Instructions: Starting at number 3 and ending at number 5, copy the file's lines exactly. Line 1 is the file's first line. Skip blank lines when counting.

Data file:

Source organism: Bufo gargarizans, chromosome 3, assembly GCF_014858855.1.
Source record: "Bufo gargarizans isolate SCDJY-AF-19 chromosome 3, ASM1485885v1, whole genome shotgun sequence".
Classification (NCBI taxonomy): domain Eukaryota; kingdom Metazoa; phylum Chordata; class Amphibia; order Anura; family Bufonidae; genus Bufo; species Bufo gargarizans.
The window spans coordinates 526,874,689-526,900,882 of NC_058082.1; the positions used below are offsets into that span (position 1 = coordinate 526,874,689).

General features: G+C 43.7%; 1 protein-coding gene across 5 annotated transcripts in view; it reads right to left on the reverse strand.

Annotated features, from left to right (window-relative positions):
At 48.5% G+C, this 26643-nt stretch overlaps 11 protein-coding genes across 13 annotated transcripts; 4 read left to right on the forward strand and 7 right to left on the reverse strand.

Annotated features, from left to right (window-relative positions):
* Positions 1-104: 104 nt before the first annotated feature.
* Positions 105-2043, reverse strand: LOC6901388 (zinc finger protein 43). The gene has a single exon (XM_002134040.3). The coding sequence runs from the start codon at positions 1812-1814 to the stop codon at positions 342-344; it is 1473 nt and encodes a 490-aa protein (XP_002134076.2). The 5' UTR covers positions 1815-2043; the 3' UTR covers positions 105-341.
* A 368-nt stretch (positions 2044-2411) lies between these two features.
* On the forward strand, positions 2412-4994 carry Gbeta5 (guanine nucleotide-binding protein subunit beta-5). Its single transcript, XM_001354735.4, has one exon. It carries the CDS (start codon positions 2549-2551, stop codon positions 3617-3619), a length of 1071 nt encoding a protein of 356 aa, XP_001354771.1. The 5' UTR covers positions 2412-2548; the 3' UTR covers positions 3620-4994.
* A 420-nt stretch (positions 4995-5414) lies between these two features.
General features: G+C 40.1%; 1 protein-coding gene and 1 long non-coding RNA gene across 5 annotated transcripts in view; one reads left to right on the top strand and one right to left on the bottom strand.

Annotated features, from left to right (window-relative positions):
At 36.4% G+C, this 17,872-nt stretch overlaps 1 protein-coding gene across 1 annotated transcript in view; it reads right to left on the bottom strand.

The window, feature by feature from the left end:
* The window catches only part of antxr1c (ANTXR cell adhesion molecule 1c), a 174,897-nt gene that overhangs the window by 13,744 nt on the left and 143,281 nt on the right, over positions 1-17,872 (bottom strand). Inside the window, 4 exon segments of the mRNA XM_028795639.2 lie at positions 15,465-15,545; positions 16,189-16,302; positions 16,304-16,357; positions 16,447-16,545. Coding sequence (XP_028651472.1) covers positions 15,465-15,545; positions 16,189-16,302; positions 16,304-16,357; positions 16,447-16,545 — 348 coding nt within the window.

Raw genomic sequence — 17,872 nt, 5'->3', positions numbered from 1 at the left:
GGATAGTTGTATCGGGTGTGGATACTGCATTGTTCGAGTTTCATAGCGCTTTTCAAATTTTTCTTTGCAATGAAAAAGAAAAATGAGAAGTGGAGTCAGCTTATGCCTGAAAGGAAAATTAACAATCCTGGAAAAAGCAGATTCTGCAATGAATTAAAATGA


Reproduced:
Classification (NCBI taxonomy): domain Eukaryota; kingdom Metazoa; phylum Chordata; class Amphibia; order Anura; family Bufonidae; genus Bufo; species Bufo gargarizans.
The window spans coordinates 526,874,689-526,900,882 of NC_058082.1; the positions used below are offsets into that span (position 1 = coordinate 526,874,689).

General features: G+C 43.7%; 1 protein-coding gene across 5 annotated transcripts in view; it reads right to left on the reverse strand.